Sheen's interviews prompt his publicist to quit - CBS News 8 - San Diego, CA News Station - KFMB Channel 8

Sheen's interviews prompt his publicist to quit

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FILE - In this July 20, 2005 file photo, actor Charlie Sheen, right, co-star of "Two and a Half Men," and Chuck Lorre, executive producer of the show, are shown during the CBS portion of the Television Critics Association press tour in Beverly Hills. FILE - In this July 20, 2005 file photo, actor Charlie Sheen, right, co-star of "Two and a Half Men," and Chuck Lorre, executive producer of the show, are shown during the CBS portion of the Television Critics Association press tour in Beverly Hills.

NEW YORK (AP) — In the aftermath of the two televised interviews with Charlie Sheen on the network morning shows Monday, Sheen's publicist has had enough.

Stan Rosenfeld says he's worked with Sheen "for a long time" and cares about him, but can no longer work "effectively" as his publicist.

During his interviews with ABC and NBC, Sheen boasted about his "epic" partying, and said he's fueled by "violent hatred" of his bosses.

He also claimed to have kicked drugs at home.

And, he said if he's going to return to work on the hit CBS series "Two and a Half Men," he wants $3 million an episode.

Sheen told NBC that he's spent years trying to get along with everybody -- but that he's "tired of pretending" that he's "not special."

He told ABC that he plans to sue his bosses on the show, because he has "a whole family to support."

In a third interview, streamed live on TMZ.com, Sheen said he doesn't understand what he did wrong "except live a life that everyone is jealous of."

THIS IS A STORY UPDATE. Read AP's earlier story below.

NEW YORK (AP) — Charlie Sheen says he wants a raise to come back to the CBS show "Two and a Half Men."

The troubled star appeared on dueling morning show interviews Monday to continue an attack on CBS and producers of his hit sitcom for shutting down the show because of his off-set behavior. Both ABC's "Good Morning America" and NBC's "Today" show aired lengthy segments of their interviews in their first and second half hours.

It was startling television that overshadowed morning-after Oscars coverage. Sheen boasted about his "epic" partying, said he's fueled by "violent hatred" of his bosses, said he cleaned up from drugs at home at his "Sober Valley Lodge" and said he's "tired of pretending I'm not a total, bitchin' rock star from Mars."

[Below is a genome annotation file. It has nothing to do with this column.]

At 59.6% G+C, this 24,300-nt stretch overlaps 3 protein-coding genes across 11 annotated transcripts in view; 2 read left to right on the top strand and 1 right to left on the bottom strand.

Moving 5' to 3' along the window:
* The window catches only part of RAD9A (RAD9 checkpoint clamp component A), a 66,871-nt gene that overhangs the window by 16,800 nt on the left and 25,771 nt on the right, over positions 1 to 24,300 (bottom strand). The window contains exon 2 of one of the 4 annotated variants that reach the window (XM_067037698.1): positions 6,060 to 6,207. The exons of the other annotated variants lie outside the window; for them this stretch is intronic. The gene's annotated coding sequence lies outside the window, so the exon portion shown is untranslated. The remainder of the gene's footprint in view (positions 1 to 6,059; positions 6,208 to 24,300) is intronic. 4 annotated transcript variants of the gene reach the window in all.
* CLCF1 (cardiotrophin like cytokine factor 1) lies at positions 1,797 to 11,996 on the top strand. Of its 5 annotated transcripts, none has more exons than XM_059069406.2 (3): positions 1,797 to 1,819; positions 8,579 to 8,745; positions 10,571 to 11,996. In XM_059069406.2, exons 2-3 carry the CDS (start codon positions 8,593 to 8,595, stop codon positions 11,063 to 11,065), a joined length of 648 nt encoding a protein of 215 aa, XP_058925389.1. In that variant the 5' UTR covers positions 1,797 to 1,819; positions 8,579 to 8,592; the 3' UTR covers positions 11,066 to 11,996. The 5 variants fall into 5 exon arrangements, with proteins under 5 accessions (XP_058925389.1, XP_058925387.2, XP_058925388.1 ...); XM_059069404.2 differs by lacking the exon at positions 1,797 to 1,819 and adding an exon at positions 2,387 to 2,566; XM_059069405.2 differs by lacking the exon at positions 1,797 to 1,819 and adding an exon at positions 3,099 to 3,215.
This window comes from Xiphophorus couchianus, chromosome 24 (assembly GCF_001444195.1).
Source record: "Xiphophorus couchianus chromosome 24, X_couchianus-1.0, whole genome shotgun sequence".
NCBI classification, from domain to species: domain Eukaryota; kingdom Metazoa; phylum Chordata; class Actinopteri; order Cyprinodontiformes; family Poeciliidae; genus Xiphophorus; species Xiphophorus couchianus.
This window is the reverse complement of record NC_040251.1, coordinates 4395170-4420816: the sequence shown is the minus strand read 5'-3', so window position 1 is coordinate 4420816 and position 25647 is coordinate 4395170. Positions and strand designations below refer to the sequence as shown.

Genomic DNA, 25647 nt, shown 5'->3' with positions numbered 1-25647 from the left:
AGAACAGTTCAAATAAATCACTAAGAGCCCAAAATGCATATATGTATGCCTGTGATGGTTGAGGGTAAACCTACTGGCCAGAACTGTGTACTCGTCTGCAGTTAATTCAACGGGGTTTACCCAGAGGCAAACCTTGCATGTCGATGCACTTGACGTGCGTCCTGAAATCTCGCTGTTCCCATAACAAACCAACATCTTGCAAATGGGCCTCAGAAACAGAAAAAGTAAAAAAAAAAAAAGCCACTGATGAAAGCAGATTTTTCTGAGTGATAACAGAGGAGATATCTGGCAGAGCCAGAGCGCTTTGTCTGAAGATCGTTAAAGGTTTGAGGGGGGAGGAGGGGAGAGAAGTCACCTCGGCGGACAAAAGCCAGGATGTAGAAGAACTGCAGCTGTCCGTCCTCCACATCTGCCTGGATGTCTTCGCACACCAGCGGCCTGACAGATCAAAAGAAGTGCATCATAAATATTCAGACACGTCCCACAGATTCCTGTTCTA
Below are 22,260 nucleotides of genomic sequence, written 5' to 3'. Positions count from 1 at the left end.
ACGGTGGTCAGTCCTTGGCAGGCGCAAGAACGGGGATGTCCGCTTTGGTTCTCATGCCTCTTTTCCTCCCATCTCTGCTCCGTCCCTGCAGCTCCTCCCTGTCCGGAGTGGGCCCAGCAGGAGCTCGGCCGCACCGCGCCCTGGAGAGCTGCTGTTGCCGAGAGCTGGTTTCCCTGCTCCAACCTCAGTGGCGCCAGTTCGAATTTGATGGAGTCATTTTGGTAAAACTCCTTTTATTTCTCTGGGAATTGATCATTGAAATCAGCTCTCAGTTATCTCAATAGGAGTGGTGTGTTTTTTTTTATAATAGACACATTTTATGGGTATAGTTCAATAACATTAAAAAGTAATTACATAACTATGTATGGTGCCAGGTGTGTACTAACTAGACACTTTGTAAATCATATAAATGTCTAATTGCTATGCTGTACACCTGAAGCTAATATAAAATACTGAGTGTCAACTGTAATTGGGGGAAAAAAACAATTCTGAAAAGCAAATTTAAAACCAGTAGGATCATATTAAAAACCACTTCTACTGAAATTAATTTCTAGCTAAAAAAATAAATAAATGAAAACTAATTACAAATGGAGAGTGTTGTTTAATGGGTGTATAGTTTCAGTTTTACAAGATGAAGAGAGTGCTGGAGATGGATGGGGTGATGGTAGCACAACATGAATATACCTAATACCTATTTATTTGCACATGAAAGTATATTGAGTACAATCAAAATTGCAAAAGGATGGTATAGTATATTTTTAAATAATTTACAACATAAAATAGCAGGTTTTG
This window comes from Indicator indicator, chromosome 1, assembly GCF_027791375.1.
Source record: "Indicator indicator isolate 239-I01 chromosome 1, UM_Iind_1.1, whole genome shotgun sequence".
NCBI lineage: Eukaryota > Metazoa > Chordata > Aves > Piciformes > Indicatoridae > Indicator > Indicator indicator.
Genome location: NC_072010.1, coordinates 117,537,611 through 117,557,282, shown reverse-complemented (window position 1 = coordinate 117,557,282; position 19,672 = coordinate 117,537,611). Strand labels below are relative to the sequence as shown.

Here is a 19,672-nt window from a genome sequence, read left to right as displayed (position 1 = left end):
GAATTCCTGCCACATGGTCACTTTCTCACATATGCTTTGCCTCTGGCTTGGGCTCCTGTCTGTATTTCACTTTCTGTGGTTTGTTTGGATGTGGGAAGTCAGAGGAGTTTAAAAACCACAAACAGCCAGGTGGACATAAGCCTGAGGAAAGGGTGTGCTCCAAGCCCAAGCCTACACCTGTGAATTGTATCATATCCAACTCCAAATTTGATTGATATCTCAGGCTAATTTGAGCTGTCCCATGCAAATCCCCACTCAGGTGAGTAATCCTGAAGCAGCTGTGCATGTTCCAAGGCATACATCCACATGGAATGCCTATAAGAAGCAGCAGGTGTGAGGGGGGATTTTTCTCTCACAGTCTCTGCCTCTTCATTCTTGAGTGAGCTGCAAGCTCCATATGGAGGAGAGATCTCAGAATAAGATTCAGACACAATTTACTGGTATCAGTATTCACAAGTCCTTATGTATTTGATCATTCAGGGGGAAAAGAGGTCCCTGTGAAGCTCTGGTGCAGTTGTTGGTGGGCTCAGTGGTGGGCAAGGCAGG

NBC interviewer Jeff Rossen appeared taken aback when Sheen said he wanted to be paid $3 million an episode to return to the show. He's reportedly paid $1.8 million an episode now, one of the highest-paid actors on television.

"You want a raise?" Rossen asked.

Replied Sheen: "Yeah, look what they put me through."

On ABC, Sheen said to correspondent Andrea Canning that he planned to sue his bosses.

"Wouldn't you?" he said. "I've got a whole family to support and love. People beyond me are relying on that. I'm here to collect. They're going to lose. They're going to lose in a courtroom, so I would recommend that they settle out of court."

While Sheen said in a radio interview last week that it would be impossible to do a ninth season of "Two and a Half Men" with the show's creators in charge, he said in the television interviews he's ready to work another season.

He said CBS owes him an apology, "publicly, while licking my feet."

Sheen, who was hospitalized three times in three months, said that he's bored now with cocaine. But he said he "exposed people to magic" when they partied with him and that he loved doing drugs.

"What's not to love?" he said on ABC. "Especially when you see how I party. It was epic. The run I was on made Sinatra, Flynn, Jagger, Richards just look like droopy-eyed armless children."

ABC and Radar Online had Sheen's blood and urine tested for drugs over the weekend.

The results were "a big win for Charlie Sheen, no question," said Radar's Dylan Howard. He said the dual tests revealed Sheen hadn't had drugs in at least 72 hours.

"I am on a drug," Sheen said. "It's called Charlie Sheen. It's not available because if you try it you will die. Your face will melt off and your children will weep over your exploded body."

When Canning asked Sheen whether the people who supplied him with drugs were out of his life, Sheen hesitated.

"That's nobody's business," he said. "I think you know the answer to that."

The interviews heightened the competition between the two top-rated morning shows. ABC spokeswoman Alison Bridgman said Sheen had promised Saturday that ABC would get the only television interview last weekend but "changed his mind." Both "Today" and "Good Morning America" said they planned to air more segments of their interview on Tuesday, and ABC is planning a "20/20" special with Sheen on Tuesday.

Both networks had their own boasts: "Today" said Sheen had given NBC his "first morning show interview," while ABC said it had gotten the "first television interview since the controversy erupted."

 

Copyright 2011 The Associated Press.

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